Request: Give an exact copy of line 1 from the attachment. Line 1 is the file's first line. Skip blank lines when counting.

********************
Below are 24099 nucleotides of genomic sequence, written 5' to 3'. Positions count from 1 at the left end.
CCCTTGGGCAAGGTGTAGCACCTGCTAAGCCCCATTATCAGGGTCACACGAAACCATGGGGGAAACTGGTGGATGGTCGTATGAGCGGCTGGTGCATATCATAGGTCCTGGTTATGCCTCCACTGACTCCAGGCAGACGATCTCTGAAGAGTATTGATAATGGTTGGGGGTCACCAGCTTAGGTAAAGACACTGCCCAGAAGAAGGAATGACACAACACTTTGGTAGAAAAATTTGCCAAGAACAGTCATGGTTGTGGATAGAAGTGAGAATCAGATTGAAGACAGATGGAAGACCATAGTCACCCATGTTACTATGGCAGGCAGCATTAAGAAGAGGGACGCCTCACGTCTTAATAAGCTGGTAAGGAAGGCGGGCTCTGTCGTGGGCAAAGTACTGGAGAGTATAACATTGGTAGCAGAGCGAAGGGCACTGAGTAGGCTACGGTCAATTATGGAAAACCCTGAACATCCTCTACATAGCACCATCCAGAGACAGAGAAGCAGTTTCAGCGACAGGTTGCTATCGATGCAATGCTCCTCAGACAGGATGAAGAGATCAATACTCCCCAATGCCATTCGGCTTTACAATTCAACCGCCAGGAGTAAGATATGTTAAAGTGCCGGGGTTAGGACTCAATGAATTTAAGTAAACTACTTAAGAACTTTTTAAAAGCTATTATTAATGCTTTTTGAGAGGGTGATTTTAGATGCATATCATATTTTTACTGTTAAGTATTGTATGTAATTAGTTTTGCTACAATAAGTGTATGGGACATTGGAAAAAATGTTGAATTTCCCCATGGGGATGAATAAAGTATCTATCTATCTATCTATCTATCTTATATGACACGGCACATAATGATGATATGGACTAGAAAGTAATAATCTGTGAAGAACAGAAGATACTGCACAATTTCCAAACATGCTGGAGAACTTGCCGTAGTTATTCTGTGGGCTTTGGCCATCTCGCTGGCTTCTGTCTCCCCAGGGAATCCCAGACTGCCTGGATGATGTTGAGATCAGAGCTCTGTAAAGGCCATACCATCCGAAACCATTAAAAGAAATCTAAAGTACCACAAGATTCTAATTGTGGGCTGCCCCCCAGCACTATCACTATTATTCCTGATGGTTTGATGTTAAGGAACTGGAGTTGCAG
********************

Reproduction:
Below are 24099 nucleotides of genomic sequence, written 5' to 3'. Positions count from 1 at the left end.